At the Workshop: Trust, AI and Neighbourhood Technology led by Loraine Clarke from Dundee University, a small group of us were brainstorming emergent technologies for our neighbourhood communities.
We started by thinking of the neighbourhoods that we live in, described and drew the neighbourhoods. And then, we designed what information we’d put up on the community notice boards.
The brainstorming was driven by the problems we had at hand:
A vegan participant would like to share his veg box with his neighbour. To solve this problem, we thought a communal smart fridge or an Amazon locker would be a good way forward for sharing unused food.
Some participants pondered how to identify neighbours who shared the same interests or needs (e.g., for childcare). Social media appeared to be useful for such match-making purposes. And, increasingly, social media like Facebook is replacing the traditional function of a communal notice board. Our memory of advertising our lost cats on a lamp post will soon be forever gone.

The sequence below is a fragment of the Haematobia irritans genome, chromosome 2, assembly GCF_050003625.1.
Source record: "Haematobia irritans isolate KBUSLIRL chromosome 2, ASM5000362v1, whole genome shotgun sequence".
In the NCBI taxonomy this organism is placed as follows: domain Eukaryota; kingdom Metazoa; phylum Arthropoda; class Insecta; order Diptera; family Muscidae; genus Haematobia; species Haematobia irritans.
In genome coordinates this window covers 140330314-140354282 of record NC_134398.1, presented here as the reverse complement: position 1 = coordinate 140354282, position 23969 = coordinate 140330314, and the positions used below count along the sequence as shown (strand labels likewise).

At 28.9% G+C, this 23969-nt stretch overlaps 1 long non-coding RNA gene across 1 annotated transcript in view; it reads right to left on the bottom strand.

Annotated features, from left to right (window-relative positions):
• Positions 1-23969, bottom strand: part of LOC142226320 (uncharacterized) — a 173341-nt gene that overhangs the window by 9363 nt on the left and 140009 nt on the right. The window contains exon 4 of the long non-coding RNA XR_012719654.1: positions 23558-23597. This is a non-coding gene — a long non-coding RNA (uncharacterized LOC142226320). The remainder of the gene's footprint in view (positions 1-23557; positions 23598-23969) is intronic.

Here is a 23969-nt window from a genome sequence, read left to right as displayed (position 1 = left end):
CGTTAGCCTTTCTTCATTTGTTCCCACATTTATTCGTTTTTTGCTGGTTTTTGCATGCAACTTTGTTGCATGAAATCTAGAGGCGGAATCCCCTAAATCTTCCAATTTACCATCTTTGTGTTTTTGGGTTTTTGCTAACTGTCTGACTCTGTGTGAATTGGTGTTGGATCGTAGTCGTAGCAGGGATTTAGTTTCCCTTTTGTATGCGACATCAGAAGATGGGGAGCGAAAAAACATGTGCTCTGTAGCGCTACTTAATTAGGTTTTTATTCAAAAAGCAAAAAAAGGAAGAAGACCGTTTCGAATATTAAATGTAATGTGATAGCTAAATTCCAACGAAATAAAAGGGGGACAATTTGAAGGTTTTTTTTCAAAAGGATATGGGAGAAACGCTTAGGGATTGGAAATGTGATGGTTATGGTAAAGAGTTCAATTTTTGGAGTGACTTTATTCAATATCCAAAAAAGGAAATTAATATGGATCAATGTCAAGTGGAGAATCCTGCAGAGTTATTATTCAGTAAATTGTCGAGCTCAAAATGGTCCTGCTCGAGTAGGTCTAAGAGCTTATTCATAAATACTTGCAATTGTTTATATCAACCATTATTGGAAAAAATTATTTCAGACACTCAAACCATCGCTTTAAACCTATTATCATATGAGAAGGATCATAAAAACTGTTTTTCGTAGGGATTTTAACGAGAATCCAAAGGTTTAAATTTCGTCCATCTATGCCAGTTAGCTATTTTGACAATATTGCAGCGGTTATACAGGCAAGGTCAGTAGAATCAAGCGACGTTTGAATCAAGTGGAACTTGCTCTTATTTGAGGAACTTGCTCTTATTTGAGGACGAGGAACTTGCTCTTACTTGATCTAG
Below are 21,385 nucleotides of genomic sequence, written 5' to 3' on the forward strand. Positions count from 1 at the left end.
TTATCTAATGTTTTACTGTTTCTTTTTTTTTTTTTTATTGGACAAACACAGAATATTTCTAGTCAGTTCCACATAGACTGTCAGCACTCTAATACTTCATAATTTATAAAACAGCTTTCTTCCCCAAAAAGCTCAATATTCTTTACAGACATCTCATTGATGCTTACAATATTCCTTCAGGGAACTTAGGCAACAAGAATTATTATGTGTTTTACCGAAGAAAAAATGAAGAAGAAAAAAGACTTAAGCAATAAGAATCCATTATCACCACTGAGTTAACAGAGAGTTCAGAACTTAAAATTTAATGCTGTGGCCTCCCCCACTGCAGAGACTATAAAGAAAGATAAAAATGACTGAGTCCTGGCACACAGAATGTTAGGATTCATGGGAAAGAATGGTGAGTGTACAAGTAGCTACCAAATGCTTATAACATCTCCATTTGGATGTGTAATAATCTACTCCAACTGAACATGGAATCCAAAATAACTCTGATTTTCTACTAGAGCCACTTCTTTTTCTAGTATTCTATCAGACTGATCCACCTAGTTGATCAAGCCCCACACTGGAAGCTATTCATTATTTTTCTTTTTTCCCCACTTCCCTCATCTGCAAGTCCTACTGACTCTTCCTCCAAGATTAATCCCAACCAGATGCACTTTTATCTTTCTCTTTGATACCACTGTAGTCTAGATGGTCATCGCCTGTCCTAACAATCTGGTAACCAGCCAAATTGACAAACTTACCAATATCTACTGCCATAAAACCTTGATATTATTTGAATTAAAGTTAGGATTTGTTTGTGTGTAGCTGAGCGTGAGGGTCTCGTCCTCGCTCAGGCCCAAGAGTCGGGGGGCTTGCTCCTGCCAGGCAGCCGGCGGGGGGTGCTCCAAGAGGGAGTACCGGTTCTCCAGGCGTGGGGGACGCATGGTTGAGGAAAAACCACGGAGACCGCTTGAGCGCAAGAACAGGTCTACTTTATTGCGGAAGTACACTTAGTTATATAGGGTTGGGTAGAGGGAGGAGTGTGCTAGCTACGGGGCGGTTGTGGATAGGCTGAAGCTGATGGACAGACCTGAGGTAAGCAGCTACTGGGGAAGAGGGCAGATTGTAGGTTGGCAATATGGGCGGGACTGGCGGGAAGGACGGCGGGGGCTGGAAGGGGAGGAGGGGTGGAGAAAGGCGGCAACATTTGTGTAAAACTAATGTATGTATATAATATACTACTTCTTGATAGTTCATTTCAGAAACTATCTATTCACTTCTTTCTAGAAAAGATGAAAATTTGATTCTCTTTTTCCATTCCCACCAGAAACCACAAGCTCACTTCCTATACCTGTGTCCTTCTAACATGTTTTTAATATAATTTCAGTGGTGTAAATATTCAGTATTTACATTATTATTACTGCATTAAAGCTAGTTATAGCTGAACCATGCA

I came up with an idea of having a driverless robotic cleaning truck shared by local communities. Thanks to the gov’s austerity policy, many local councils cut funding for street cleaning. Future communities may have to clean the streets themselves (well, with volunteer manpower). To access this driverless robotic cleaning truck, volunteers registered with the system will access the garage by scanning their face. In so doing, we also known who the volunteers are, and can honour them publicly.
One of the participants is living in the shiny new smart apartment in Portland in the US. Every apartment includes an Echo equipped with Alexa. He could use his mobile phone to unlock his flat, and switch the heating off or turn the heating on remotely. There are also lockers in the common space for easy delivery and pickup of packages from any sender at any hour. The system also told the residents about their neighbours. If we think about how long it takes to familiarise oneself with a neighbourhood after moving over there, it is scary to see how quickly AI systems offers the neighbour information that probably would take someone a decade to gather. But whether or not a sense of belonging and a sense of community can be enabled by AI is questionable.